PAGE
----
My husband has become a Robert B. Parker fan. Having read most if not all of the Jesse Stone books, he now led me to read Spenser books. We were great fans of Robert Urich in the old Spenser for Hire TV show so here I am. Parker was a great writer, does a lot of dialogue for his stories with simple scene settings. They make a fast read and they are always entertaining. In this book, a Boston mobster comes in with his daughter and hires Spenser to find his son-in-law, who has just disappeared in ...more
One of my father's favs, & he has EVERY one ever written... thus, my rating of any book in this series is tainted by association. Haven't seen the old devil this millenium... & don't know if I ever can without risking my visage being plastered on America's Most Wanted. There is a special, extra-spicy room in hades reserved just for him.: ALL his beloved Spenser books will line the walls... but will only open to a sincere apology, and page by page must be earned by honest, sincere acknowl ...more
The book was good but after a while of everything going on in the story, I needed a flowchart to keep it all straight. I got lost at least once with who was after whom and what their stake in it was. I think this book suffered a bit from too much going on for me to keep up with.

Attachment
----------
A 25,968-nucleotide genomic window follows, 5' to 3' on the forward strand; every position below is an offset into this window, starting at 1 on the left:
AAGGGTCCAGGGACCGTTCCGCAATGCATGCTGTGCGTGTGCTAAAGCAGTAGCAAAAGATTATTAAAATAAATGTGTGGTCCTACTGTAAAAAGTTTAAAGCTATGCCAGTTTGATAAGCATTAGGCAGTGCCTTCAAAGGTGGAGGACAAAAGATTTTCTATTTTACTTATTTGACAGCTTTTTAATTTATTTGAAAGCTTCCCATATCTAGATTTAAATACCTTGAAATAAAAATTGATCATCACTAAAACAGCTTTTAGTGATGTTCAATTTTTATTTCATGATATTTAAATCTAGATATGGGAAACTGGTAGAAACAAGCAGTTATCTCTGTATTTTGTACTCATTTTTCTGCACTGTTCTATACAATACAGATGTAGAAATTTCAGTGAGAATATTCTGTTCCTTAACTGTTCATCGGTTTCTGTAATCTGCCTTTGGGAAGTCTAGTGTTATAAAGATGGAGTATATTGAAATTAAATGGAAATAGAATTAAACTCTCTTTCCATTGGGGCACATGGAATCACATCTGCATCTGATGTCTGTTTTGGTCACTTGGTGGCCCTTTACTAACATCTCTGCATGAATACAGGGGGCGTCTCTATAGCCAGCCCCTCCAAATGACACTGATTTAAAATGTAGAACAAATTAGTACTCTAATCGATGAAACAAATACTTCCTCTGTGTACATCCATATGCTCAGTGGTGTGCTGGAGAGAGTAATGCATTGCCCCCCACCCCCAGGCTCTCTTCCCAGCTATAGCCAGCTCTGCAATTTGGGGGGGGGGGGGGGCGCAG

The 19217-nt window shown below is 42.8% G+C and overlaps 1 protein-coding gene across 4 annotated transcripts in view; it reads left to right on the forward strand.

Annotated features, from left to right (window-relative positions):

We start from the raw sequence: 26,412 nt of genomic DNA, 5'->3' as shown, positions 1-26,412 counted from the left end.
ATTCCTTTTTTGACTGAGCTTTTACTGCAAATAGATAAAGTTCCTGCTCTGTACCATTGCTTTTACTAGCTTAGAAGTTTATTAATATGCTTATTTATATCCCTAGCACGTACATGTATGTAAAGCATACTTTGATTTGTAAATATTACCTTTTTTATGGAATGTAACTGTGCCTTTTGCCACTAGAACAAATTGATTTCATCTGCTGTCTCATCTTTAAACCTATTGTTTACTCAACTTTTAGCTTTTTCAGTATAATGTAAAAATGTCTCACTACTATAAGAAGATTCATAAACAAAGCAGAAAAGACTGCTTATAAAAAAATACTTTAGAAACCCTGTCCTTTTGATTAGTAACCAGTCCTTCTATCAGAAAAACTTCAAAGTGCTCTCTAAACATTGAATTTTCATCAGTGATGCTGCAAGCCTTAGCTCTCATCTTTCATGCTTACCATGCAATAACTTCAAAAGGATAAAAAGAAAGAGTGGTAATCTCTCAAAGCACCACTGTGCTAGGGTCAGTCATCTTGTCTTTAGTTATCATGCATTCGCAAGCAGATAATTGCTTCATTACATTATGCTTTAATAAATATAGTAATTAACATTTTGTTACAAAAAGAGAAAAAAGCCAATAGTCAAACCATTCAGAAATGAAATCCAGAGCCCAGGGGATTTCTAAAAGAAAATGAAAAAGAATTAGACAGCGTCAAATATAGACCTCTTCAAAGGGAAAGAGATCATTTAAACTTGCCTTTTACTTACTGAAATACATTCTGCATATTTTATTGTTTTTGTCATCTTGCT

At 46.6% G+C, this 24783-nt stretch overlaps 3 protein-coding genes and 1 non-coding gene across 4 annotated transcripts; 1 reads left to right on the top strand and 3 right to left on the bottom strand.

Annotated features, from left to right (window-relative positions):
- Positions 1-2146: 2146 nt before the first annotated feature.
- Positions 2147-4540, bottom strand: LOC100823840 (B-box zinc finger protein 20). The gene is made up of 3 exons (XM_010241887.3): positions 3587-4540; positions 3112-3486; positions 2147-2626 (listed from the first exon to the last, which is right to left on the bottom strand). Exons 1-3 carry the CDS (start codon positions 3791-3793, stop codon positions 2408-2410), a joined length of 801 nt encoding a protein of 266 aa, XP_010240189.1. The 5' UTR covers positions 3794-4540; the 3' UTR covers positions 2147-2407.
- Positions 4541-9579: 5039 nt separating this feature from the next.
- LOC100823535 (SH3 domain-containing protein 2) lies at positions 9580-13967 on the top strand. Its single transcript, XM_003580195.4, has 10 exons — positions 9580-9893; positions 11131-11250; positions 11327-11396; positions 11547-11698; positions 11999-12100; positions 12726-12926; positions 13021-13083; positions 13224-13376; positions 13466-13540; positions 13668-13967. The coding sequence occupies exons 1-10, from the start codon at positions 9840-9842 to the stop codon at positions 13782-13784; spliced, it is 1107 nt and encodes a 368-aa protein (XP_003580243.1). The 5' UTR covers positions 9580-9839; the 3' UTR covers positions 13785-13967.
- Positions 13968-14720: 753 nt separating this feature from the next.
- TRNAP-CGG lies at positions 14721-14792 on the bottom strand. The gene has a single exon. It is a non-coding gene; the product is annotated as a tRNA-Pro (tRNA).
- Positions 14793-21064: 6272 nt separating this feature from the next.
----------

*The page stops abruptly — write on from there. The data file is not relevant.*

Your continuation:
The "prologue" of this book made absolutely no sense whatsoever. The book would have been fine without it. Or, at the very least, some explanation as to who it's about and why it's there. Otherwise, it wasn't needed and j
Connie N.
As always, Parker entertains the reader with humor, intelligence, and an interesting case. Spenser, although he hangs out with plenty of bad guys and kills lots of people in the line of duty, is a very appealing and enjoyable character. Girlfriend Susan is also charmingly amusing, and Hawk is sexy and over-the-top. The crime is probably pretty predictable, but the development of the characters and the interaction between them never fails to amuse me. There's lot of clever repartee. A very quick ...more